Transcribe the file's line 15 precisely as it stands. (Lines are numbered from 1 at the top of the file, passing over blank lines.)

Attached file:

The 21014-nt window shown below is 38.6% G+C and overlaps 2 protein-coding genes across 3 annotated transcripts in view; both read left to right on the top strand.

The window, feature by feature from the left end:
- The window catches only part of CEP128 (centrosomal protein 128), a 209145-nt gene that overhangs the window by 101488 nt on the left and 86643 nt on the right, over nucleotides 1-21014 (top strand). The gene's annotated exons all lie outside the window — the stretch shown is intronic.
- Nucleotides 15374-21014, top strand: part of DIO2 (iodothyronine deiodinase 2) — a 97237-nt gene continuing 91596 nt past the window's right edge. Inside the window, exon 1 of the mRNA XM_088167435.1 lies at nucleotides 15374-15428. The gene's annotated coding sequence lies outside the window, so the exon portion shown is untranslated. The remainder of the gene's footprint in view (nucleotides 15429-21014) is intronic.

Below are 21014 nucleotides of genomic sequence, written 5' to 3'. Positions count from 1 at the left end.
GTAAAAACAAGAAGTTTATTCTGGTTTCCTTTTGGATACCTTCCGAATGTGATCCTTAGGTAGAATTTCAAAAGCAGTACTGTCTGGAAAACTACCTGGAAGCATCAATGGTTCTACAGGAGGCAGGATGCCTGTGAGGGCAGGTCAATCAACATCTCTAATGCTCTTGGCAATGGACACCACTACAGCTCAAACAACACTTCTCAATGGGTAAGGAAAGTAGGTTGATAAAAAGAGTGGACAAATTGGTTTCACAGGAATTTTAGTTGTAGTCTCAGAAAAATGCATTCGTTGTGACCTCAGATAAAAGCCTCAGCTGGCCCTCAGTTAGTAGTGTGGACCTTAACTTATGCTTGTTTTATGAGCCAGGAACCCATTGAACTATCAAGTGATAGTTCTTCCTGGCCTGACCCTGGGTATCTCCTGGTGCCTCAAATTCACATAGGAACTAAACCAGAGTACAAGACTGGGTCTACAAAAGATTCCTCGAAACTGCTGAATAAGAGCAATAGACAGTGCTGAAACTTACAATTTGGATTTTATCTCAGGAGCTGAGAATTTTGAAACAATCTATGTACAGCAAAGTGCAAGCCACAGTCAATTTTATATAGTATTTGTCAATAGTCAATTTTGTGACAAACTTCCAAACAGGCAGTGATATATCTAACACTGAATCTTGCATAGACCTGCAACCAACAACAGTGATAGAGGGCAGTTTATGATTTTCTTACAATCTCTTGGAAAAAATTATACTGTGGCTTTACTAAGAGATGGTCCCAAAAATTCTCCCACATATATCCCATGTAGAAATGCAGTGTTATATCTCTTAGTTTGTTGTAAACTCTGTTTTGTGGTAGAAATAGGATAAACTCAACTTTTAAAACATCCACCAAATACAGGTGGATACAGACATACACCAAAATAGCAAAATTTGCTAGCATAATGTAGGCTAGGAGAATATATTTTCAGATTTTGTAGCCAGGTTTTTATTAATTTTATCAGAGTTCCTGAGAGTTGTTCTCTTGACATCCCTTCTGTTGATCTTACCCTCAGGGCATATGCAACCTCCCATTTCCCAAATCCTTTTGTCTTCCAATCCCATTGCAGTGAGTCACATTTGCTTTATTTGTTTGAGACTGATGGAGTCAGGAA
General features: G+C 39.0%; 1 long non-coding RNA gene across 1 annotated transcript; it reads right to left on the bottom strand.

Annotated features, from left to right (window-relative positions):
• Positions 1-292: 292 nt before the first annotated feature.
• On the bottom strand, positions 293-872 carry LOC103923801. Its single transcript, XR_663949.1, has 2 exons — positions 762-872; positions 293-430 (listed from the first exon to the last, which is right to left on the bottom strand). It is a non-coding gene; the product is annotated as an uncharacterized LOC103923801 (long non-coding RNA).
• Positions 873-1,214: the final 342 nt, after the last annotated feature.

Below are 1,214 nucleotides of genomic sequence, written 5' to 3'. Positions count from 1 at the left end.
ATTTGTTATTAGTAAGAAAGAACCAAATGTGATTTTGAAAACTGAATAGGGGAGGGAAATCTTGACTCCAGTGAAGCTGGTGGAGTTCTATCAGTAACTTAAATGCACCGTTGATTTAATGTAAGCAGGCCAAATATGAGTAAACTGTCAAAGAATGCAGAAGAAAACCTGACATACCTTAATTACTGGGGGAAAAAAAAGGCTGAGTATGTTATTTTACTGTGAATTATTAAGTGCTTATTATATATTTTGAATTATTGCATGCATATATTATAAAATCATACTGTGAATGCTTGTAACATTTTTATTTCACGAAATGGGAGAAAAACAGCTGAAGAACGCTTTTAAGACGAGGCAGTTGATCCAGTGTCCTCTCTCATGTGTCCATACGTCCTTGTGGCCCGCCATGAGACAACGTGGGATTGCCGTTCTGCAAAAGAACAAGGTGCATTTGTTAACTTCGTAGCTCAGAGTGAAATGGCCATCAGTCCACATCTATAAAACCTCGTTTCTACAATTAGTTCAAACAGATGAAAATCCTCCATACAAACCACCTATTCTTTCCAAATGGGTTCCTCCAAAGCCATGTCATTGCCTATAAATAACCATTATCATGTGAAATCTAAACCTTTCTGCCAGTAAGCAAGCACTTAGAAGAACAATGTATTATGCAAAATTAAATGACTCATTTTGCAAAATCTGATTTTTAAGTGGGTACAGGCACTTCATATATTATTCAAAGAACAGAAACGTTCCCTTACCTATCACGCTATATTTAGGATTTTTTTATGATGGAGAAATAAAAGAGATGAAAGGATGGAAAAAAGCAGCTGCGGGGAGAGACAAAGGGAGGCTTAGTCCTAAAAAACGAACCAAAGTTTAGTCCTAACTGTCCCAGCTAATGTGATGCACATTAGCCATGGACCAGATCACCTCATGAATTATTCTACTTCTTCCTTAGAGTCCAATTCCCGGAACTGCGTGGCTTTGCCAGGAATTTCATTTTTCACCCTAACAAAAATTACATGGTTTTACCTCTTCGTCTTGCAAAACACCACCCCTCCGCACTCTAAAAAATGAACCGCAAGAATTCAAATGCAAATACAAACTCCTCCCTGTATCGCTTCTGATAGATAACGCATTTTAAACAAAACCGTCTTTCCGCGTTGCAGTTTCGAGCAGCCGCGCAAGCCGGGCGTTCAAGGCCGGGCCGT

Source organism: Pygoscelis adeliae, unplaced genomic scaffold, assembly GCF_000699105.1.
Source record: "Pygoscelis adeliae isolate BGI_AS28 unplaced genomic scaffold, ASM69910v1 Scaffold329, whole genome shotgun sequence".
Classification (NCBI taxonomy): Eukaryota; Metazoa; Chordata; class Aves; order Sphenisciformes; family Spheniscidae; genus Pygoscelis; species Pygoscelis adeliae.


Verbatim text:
Source record: "Pygoscelis adeliae isolate BGI_AS28 unplaced genomic scaffold, ASM69910v1 Scaffold329, whole genome shotgun sequence".